Links to things you need
fringe 2019 logo: see www.bathfringe.co.uk/about-the-fringe/links/
fringe 2019 artwork: not yet available
venues list: see www.bathfringe.co.uk/about-the-fringe/links/
venues poster: not yet available
press list: not yet available
how to publicise your event: there is a page of suggestions here.
deadlines: there is a timeline here. It may be updated as we go.
March 8th is the important date to remember
How to put a show into the Fringe:
You know all about your show, of course….
but here are some of the other things to think about!
There’s some relevant preamble here: www.bathfringe.co.uk/about-the-fringe/putting-a-show-into-bath-fringe/
finding a venue
• There’s a Fringe venues list (see above) which includes every indoor space that has been regularly used for Fringe events and is easily available.
• There is always of course the possibility of using a space for the first time: if you like the look of somewhere, talk to the owner/manager. We have some guidelines for venues that might help, or EMail the Fringe Office for advice.
• Outdoors or other public realm spaces: this too is always possible. Bath Fringe has years of experience in this area (in this area) but the considerations involved are quite complex – here too it’s probably a good idea to EMail us.
• If your show is short, consider sharing the venue with another show. This might also be a good idea to help create a festival atmosphere in a venue: a week of Fringe events is easier to promote or get enthusiastic about than one on its own.
work with your venue
• Make sure the venue knows what you will be doing, what time you’ll need to be in to prepare the evening, and how this might fit in with anything else they do in the space.
• Check whether you need to provide any more staff: is there a technician? Do they have all the information they need from you? Is there someone to do the door? (Is there a place to take money from and check tickets? Do you have a cash tin and a float? How are you going to remember who has the right of entry?).
• Especially, talk to the venue about advertising the event. Make sure you have the details right. Can you put a poster in the venue? Does the venue communicate with the media or should you do it? (both is often best!).
• When deciding on a ticket price, think about how much other events in the same place are charging (and about how much comparable and competing events elsewhere charge).
• Check that the venue has a Premises Licence for what you want to do and for when. If a new venue or outdoors, talk to the Fringe Office about this. The process isn’t difficult, but needs to be done!
• Check that the venue is covered for The Music Licence – PRS (and PPL if applicable). Most regular venues are, but you may need to check who will do the return. The Fringe accepts no responsibility for covering this.
See the Fringe Guidance for Venues if you have doubts about any of these licences.
working with the fringe
What the fringe needs from you:
You enter an event into the Fringe by filling out an online listings form and paying us the entry fee. At the moment you do this by EMailing us, and we will send you the information you need. If you’ve got a show that is going ahead, make sure that the Fringe Office knows about it – then we can make sure you get full help and coverage. EMail Wendy at the Fringe Office.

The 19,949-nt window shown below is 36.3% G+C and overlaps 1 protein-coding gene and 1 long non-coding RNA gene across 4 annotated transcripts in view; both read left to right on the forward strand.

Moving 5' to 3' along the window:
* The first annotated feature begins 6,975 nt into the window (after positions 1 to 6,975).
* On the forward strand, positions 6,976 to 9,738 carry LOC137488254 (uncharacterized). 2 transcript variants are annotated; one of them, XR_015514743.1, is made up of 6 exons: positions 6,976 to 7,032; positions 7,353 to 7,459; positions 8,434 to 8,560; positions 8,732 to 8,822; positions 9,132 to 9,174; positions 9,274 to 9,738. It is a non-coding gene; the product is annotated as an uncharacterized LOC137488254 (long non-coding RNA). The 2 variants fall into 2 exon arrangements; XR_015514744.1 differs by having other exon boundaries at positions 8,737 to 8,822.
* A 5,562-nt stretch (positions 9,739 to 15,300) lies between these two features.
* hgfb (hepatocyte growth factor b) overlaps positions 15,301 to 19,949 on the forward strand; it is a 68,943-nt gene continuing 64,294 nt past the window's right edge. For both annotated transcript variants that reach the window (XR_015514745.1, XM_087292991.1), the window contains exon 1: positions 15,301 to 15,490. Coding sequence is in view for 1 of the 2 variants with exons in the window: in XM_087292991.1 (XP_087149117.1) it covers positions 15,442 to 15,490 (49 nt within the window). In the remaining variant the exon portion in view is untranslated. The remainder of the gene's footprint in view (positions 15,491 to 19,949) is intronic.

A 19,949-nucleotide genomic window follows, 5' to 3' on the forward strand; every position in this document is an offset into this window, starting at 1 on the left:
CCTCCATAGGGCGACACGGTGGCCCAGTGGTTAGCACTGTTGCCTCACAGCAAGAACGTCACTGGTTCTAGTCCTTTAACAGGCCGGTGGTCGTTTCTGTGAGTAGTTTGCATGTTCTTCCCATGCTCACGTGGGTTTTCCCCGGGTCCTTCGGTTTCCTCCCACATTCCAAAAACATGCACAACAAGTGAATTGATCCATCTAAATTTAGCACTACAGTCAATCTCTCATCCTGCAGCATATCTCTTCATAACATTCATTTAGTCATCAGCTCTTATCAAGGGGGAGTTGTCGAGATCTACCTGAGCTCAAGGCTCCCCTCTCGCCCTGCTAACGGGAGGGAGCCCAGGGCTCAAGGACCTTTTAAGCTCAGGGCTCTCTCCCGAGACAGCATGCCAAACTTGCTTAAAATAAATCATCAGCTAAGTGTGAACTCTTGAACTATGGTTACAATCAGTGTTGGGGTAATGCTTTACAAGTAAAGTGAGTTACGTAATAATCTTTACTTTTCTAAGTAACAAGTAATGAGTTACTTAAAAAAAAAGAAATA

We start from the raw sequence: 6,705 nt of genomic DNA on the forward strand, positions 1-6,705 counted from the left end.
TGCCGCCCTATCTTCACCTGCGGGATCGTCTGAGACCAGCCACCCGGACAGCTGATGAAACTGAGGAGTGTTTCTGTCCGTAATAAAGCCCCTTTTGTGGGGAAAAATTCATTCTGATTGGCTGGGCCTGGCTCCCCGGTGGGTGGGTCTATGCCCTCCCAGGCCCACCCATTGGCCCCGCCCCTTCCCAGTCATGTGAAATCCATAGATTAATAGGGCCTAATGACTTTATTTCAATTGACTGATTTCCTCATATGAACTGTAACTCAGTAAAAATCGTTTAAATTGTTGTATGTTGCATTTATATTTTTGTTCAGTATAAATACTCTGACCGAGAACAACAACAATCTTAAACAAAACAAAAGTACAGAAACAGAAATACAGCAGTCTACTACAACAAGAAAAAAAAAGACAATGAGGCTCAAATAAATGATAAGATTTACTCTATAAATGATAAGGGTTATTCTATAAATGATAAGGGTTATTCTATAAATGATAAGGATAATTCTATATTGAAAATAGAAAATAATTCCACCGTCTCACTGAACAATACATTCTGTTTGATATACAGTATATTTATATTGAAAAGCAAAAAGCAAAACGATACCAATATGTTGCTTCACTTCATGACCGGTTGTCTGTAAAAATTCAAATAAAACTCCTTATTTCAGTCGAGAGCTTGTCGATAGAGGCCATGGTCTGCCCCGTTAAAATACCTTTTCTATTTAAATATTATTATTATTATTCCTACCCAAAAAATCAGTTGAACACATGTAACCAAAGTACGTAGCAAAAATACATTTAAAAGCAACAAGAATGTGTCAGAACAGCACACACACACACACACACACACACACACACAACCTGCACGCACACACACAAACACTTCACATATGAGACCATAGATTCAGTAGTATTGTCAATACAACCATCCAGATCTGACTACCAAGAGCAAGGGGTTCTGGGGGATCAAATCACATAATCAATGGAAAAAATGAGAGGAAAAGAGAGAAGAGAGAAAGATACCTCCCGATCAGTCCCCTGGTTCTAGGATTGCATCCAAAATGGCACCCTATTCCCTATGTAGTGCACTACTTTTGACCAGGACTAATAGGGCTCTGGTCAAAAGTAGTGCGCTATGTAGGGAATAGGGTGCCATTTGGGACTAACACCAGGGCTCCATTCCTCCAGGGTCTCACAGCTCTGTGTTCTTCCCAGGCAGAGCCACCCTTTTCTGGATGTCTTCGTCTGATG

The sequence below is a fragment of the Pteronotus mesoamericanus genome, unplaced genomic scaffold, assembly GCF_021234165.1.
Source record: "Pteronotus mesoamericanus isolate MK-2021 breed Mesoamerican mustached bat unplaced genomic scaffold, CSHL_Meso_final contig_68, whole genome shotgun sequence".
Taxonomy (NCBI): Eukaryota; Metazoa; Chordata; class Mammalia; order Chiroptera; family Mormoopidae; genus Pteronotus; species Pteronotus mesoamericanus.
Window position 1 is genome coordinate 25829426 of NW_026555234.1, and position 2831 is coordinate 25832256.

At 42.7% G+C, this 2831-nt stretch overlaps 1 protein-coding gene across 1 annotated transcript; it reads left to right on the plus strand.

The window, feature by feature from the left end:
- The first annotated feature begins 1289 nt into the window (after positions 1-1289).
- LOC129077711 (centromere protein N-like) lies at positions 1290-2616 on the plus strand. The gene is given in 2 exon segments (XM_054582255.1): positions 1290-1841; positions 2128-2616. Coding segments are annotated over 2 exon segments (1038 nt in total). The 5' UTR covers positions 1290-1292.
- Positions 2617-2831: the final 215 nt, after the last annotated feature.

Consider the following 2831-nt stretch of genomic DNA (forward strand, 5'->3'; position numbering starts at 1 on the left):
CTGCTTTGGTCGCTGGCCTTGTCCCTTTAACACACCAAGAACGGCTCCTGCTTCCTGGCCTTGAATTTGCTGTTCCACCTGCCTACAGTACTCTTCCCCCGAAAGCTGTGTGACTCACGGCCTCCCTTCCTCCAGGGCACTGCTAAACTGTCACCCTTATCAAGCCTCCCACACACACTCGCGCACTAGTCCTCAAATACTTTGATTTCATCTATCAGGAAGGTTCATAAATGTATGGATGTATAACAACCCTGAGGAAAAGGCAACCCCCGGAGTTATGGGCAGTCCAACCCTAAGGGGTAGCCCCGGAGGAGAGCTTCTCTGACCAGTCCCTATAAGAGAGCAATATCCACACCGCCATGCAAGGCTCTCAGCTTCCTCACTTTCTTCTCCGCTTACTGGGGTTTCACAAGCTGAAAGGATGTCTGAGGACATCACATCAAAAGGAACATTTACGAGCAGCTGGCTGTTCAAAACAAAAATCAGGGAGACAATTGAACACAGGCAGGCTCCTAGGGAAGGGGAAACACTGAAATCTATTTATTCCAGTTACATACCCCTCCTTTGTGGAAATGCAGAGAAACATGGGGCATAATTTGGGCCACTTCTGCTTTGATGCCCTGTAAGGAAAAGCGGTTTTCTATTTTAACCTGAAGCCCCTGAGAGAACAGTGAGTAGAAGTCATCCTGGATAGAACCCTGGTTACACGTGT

There are a number of useful box offices, both actual offices (eg. Bath Box Office, now with Tourist Information on Bog Island) and online. You can organise this yourselves, or we have set a deal up with Komedia Box Office that we will pass on the info for with the Event Registration information – either when you register and event or when you enquire about doing so. It’s OK to use more than one Box Office if you want to (eg. if you have one you habitually use).
During the Fringe there is some competition for the contents of ticket-buyers’ pockets. Although premium events do work, we always advocate making shows cheap as you can in order to get people in. The price of a cinema ticket is quite a good guide, and if you undercut that you’re doing still better…
telling the world:
You certainly need to get involved with the marketing of your show. Although you’re in the Fringe programme brochure and on the website, so are 200 other events, and to be fair to everyone we can’t differentiate between them. We mostly look to publicise the festival as a whole (sometimes promoting prominent events and artists to help this), although we do send complete event listings to all the outlets we think might use them.
It’s very much worthwhile having your own event poster. Though there is a lot of competition for poster space at Festival time (we will try again to make more spaces) it’s an unmissable opportunity to use pictures, typography and information to get over the unique flavour of your event in a way that a simple listing cannot. It’s worth giving us a small number of posters just in case we have access to places that you don’t in the lead-up to the Festival.
• Be back in contact with the venue. Make sure nothing has changed there, and that they still know what you’re doing (staff or contacts may have changed).
• Look after yourselves! Preparing and putting on a show can be stressful. Make sure you’re getting enough sleep and enough help!
• Sometimes we manage to have a Fringe Club to hang out in after the show, and other networking opportunities to meet audiences and other performers and artists. There certainly are always some events that we all go to. More details nearer the time.